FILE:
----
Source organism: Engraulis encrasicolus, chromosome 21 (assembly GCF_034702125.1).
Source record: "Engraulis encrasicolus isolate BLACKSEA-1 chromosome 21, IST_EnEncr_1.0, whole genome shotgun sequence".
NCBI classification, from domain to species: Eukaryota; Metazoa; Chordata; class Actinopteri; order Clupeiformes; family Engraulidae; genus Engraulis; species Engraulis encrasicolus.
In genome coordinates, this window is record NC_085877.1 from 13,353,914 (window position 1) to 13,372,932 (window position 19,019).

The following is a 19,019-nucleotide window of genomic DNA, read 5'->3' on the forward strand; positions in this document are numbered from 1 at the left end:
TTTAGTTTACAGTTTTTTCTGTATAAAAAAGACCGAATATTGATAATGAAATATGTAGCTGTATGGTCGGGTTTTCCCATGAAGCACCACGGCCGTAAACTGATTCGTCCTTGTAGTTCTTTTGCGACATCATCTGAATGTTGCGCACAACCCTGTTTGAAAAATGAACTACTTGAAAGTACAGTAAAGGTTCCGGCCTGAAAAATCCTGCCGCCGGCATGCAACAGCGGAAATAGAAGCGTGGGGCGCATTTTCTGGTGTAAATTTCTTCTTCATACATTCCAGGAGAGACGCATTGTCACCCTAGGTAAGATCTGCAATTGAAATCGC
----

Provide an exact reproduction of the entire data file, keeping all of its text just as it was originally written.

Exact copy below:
Source organism: Engraulis encrasicolus, chromosome 21 (assembly GCF_034702125.1).
Source record: "Engraulis encrasicolus isolate BLACKSEA-1 chromosome 21, IST_EnEncr_1.0, whole genome shotgun sequence".
NCBI classification, from domain to species: Eukaryota; Metazoa; Chordata; class Actinopteri; order Clupeiformes; family Engraulidae; genus Engraulis; species Engraulis encrasicolus.
In genome coordinates, this window is record NC_085877.1 from 13,353,914 (window position 1) to 13,372,932 (window position 19,019).

The following is a 19,019-nucleotide window of genomic DNA, read 5'->3' on the forward strand; positions in this document are numbered from 1 at the left end:
TTTAGTTTACAGTTTTTTCTGTATAAAAAAGACCGAATATTGATAATGAAATATGTAGCTGTATGGTCGGGTTTTCCCATGAAGCACCACGGCCGTAAACTGATTCGTCCTTGTAGTTCTTTTGCGACATCATCTGAATGTTGCGCACAACCCTGTTTGAAAAATGAACTACTTGAAAGTACAGTAAAGGTTCCGGCCTGAAAAATCCTGCCGCCGGCATGCAACAGCGGAAATAGAAGCGTGGGGCGCATTTTCTGGTGTAAATTTCTTCTTCATACATTCCAGGAGAGACGCATTGTCACCCTAGGTAAGATCTGCAATTGAAATCGC